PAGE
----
The city of Rome during the Renaissance stood for two related but distinct entities. First and foremost it was the Eternal City, the idealized capital of the ancient Roman Empire, which in turn was viewed as the culminating element in the ancient classical civiliza-tion that was the ideal of the whole Renaissance. This idealization of Rome was not entirely lacking from the culture of the Middle Ages, but in some medieval thinkers it was qualified by aversion to the pa-gan religious identity and the worldly spirit of the pre-Christian city. Beginning with Petrarch in the 14th century, the concept of a rebirth of high culture after a millennium of barbarism implied restoring the literary and artistic standards of ancient Rome at its height. For many Renaissance intellectuals, especially the so-called "civic humanists" of Florence and later of Venice, it also meant recapturing the self-sacrificing patriotism which, at least according to the views promoted by the ancient Roman historians, had been the primary cause of the ancient city's rise to greatness.
   But Rome was also the ecclesiastical capital of medieval Latin Christendom, already the principal Christian center of the western empire before the political dissolution of the Roman state in the fifth century. Above all, it was the seat of the papacy, which was accepted throughout western Europe as the principal religious authority. Dur-ing the early Renaissance, the actual residence of the popes was not at Rome but at Avignon on the southeastern border of France (1309-1377). Even then, however, the basis of papal authority was "Roman," and the overwhelmingly French papal curia of that period still referred to itself as the "Roman" curia, a practice that Petrarch treated with ironic bitterness. During the Western Schism (1378-1417), when there were two or even three rival popes, one of these lines established itself in control of Rome while the other re-turned to Avignon. After the election of a universally accepted pope, Martin V, in 1417, papal control of Rome remained tenuous at best. His successor, Pope Eugenius IV, was driven from Rome by an up-rising among the nobility and spent nine years (1434-1443) in exile, most of them in Florence. Only under the next pope, Nicholas V (1447-1455), did the papacy re-establish itself securely in Rome.
   Nicholas V is important in the history of papal Rome because he had the ambition of redeveloping Rome as the central city of the whole Christian world, both politically and culturally. His ambitious plans to rebuild the city into a grand and flourishing metropolis re-mained little more than dreams until the early 16th century, when Popes Julius II and Leo X made papal Rome Italy's principal center for the patronage of Renaissance art and humanistic scholarship. This ambition was compromised and deflected in more conservative directions by the outbreak of the Reformation and the disastrous Sack of Rome in 1527 by the army of the Emperor Charles V, but it was not ended. Already under Pope Paul III (1534-1549), later popes resumed the effort to develop the city into a suitable capital for Catholic Christendom, using the arts as an integral part of their goal of reasserting the power and magnificence of Rome. Examples of this continuing effort include the completion of the basilica of St. Peter under Paul V (pope, 1605-1621), the addition of Gianlorenzo Bernini's baldachino to the high altar of St. Peter's under Urban VIII (pope, 1623-1644), and the addition of the great colonnade that frames the approach to the basilica (designed in 1656-1657 under Pope Alexander VII).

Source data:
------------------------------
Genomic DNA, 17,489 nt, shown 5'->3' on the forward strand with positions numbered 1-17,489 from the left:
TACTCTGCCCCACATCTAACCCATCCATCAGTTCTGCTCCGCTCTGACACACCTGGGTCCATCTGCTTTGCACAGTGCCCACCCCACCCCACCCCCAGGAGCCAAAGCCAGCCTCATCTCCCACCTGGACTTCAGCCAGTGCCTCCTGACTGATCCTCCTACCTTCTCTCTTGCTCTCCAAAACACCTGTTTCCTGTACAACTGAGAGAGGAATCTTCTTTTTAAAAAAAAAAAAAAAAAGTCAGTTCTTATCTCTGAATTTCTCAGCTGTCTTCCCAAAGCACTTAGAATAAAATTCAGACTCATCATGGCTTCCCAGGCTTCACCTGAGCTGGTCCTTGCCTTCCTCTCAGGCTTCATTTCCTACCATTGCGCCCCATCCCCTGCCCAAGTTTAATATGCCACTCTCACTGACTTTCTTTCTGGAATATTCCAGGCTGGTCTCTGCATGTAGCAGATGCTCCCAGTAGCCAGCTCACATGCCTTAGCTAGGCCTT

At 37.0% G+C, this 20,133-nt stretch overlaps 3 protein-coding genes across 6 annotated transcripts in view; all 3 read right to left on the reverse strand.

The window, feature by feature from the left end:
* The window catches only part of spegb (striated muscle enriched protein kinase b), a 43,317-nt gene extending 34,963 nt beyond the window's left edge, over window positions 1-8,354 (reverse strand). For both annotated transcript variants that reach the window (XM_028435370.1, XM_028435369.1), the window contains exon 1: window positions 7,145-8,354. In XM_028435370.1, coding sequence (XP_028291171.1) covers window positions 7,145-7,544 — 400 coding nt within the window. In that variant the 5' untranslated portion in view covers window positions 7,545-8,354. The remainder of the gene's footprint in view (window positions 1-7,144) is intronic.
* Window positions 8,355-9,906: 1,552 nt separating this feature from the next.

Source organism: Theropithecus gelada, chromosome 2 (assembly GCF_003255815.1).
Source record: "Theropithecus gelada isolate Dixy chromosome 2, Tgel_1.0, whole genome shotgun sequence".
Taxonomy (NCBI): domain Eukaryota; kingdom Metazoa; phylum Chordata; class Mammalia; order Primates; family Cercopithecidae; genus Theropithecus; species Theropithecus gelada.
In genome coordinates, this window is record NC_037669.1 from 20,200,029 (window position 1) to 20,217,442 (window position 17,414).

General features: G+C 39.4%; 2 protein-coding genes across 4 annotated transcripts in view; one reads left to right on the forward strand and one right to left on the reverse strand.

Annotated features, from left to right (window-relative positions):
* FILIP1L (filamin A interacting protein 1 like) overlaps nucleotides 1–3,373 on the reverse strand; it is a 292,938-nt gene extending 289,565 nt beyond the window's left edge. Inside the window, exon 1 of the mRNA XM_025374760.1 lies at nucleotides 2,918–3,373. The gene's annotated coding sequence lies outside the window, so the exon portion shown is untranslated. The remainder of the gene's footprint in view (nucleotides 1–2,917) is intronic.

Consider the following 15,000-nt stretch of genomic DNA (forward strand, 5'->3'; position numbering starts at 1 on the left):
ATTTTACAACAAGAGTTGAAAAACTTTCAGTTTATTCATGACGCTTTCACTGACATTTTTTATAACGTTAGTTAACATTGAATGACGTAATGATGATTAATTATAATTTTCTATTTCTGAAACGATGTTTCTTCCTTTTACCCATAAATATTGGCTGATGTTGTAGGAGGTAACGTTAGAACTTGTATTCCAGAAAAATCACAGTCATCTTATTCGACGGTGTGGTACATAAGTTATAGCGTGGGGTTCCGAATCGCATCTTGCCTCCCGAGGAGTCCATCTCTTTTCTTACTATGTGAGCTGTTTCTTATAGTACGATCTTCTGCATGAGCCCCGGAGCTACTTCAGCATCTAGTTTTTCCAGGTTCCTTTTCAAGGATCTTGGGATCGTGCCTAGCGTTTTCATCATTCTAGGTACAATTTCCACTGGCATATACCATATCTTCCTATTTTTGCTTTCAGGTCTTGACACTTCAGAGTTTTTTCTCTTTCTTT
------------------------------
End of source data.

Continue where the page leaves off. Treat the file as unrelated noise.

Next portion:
In the history of Renaissance Rome, the most spectacular single in-cident is the infamous Sack of Rome, the conquest and unrestrained looting of the papal capital on and after 6 May 1527 by the army of the most powerful Catholic ruler in Europe, the Emperor Charles V. Although wars between popes and Catholic rulers had been common since the 11th century, the violence of this incident shocked contem-poraries, many of whom (including many orthodox Catholics) re-garded it as a judgment of God on the corruption and worldliness of the church. It has often been taken as the terminal date of "the Re-naissance," a judgment that is debatable even with regard to Italy and certainly is invalid for the rest of Europe. But the incident did break up the galaxy of artistic and literary stars who for the preceding two or three decades had made Rome the center of Renaissance culture. Several leading Roman humanists were killed in the violence and others left the city and returned only much later or never. Major artists, including Jacopo Sansovino and Parmigianino, left to seek their fortunes elsewhere. There was eventually a partial recovery, but Rome never again became the predominant center of Renaissance culture, and the mood of gloom and insecurity caused by the plunder never entirely disappeared, perhaps because the incident proved that like the other Italian states, the papacy could not maintain its politi-cal autonomy in the face of the struggle between France and Spain for control of Italy.

Historical Dictionary of Renaissance. . 2004.

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